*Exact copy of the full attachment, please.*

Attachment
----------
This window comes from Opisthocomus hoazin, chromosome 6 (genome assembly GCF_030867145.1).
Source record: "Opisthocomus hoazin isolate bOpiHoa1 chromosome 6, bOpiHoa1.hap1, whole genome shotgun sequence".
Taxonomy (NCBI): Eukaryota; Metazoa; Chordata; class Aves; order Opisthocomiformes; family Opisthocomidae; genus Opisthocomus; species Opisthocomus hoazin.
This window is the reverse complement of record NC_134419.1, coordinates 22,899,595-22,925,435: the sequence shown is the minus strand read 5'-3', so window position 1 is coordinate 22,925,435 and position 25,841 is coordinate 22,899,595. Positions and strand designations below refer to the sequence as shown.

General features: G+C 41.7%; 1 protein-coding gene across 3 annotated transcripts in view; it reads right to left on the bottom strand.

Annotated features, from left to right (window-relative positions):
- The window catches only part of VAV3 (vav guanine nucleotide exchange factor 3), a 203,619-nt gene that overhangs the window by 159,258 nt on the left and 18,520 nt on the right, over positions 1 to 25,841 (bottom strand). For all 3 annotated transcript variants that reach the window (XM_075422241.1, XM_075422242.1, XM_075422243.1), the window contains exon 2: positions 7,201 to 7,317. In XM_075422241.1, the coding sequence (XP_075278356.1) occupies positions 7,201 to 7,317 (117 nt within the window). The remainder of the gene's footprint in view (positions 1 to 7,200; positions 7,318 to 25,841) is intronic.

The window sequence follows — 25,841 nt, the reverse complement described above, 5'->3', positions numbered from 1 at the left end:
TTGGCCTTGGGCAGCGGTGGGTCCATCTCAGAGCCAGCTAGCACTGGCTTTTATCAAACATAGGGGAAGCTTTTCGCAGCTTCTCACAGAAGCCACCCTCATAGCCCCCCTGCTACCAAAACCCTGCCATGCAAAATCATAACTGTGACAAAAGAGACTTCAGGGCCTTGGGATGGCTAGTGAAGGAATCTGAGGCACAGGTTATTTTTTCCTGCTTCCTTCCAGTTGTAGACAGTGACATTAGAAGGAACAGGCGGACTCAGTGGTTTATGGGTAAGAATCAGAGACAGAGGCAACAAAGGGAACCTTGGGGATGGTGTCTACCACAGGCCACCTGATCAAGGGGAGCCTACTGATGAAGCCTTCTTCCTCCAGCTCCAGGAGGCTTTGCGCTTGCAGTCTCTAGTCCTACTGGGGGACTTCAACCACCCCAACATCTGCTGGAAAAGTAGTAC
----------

This window comes from Opisthocomus hoazin, chromosome 6 (genome assembly GCF_030867145.1).
Source record: "Opisthocomus hoazin isolate bOpiHoa1 chromosome 6, bOpiHoa1.hap1, whole genome shotgun sequence".
Taxonomy (NCBI): Eukaryota; Metazoa; Chordata; class Aves; order Opisthocomiformes; family Opisthocomidae; genus Opisthocomus; species Opisthocomus hoazin.
This window is the reverse complement of record NC_134419.1, coordinates 22,899,595-22,925,435: the sequence shown is the minus strand read 5'-3', so window position 1 is coordinate 22,925,435 and position 25,841 is coordinate 22,899,595. Positions and strand designations below refer to the sequence as shown.

General features: G+C 41.7%; 1 protein-coding gene across 3 annotated transcripts in view; it reads right to left on the bottom strand.

Annotated features, from left to right (window-relative positions):
- The window catches only part of VAV3 (vav guanine nucleotide exchange factor 3), a 203,619-nt gene that overhangs the window by 159,258 nt on the left and 18,520 nt on the right, over positions 1 to 25,841 (bottom strand). For all 3 annotated transcript variants that reach the window (XM_075422241.1, XM_075422242.1, XM_075422243.1), the window contains exon 2: positions 7,201 to 7,317. In XM_075422241.1, the coding sequence (XP_075278356.1) occupies positions 7,201 to 7,317 (117 nt within the window). The remainder of the gene's footprint in view (positions 1 to 7,200; positions 7,318 to 25,841) is intronic.

The window sequence follows — 25,841 nt, the reverse complement described above, 5'->3', positions numbered from 1 at the left end:
TTGGCCTTGGGCAGCGGTGGGTCCATCTCAGAGCCAGCTAGCACTGGCTTTTATCAAACATAGGGGAAGCTTTTCGCAGCTTCTCACAGAAGCCACCCTCATAGCCCCCCTGCTACCAAAACCCTGCCATGCAAAATCATAACTGTGACAAAAGAGACTTCAGGGCCTTGGGATGGCTAGTGAAGGAATCTGAGGCACAGGTTATTTTTTCCTGCTTCCTTCCAGTTGTAGACAGTGACATTAGAAGGAACAGGCGGACTCAGTGGTTTATGGGTAAGAATCAGAGACAGAGGCAACAAAGGGAACCTTGGGGATGGTGTCTACCACAGGCCACCTGATCAAGGGGAGCCTACTGATGAAGCCTTCTTCCTCCAGCTCCAGGAGGCTTTGCGCTTGCAGTCTCTAGTCCTACTGGGGGACTTCAACCACCCCAACATCTGCTGGAAAAGTAGTAC